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LP: Intergalactic travel anyone?

Tethered by Letters
Tue, 03 Feb 2015 21:33:59 GMT

SkyTy Author Hey everyone, I wanted to start a new science fiction opener for Dually Noted, but I've noticed I haven't really read any great sci-fi. Does anyone have any recommendations for me? Love you all, Skyler Tyler

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Tue, 03 Feb 2015 21:34:31 GMT

wickedcool1 Author Well, my dear. I don't know if it is technically sci-fi, but I just read a great book called "When She Woke". NEED to read that one. Excellent book, play on Hawthorne's "Scarlett Letter" based in near future America. SENSATIONAL!

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Tue, 03 Feb 2015 21:35:13 GMT

DMHedlund Administrator Hey Sky, Since Steve is giving quasi sci-fi recommendations, I thought I would too. Have you read Never Let Me Go? It's also based in a futuristic society, where cloning is trying to be moralized. I'm a little obsessed. For traditional sci-fi, Joe and Alex will be much better sources, but I love Dan Simmons and Douglas Adams. Which are mostly polar opposites. Happy reading, Dani

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Tue, 03 Feb 2015 21:36:07 GMT

galt1034 Author GREAT SCIENCE FICTION RECOMMENDATIONS POWERS ACTIVATE!!!! Ender's Game (Orson Scott Card) is probably the most recommended piece of Sci-fi, but along with it I highly recommend reading the sequel Speaker for the Dead, and the parallel novel, Ender's Shadow. You can skip all the rest in the Ender's series. Dune (Frank Herbert) is a must. It takes a little work to acclimate yourself to the futuristic vocabulary of the characters, but totally worth it. Stranger in a Strange Land, The Moon is a Harsh Mistress, Starship Troopers, and Time Enough for Love are all amazing (Robert Heinlein) novels. Not everyone likes his style, so I suggest starting with The Moon is a Harsh Mistress, and if you love it, move on to the others. If steampunk is your cup o' tea, try The Windup Girl (Paolo Bacigalupi). If cyberpunk is your thing, try some classic Nueromancer (William Gibson). He is the father of modern cyberpunk. War of the Worlds (H.G. Wells) is amazing. I am Legend (Richard Matheson) blows the movie out of the water. Watchmen (Alan Moore) is arguably the gr eatest graphic novel of all time. 2001: A Space Odyssey (Arthur C. Clarke). After reading this I was actually able to watch the movie and enjoy it. The movie and the book were actually co-created, and meant to be experienced together. This book blew my mind. Ringworld (Larry Niven) is a ton of fun, and has a very interesting spin to the story (no pun intended) at the end. And lastly, Fahrenheit 451 (Ray Bradbury) is a classic that everyone should read.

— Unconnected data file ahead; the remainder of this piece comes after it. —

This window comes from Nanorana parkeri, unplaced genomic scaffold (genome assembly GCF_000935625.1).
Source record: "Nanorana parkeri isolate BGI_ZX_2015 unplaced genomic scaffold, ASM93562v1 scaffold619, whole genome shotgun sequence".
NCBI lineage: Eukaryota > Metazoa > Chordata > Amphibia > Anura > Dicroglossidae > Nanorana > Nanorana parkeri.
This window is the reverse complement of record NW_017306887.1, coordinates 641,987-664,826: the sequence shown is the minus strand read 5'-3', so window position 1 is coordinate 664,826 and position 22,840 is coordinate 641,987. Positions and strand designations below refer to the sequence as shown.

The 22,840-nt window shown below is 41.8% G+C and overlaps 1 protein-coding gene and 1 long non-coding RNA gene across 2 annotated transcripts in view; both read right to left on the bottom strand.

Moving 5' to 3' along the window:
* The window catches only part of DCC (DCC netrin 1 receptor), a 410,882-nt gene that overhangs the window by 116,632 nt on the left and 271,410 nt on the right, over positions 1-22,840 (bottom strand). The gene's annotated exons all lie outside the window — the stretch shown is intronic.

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Tue, 03 Feb 2015 21:36:44 GMT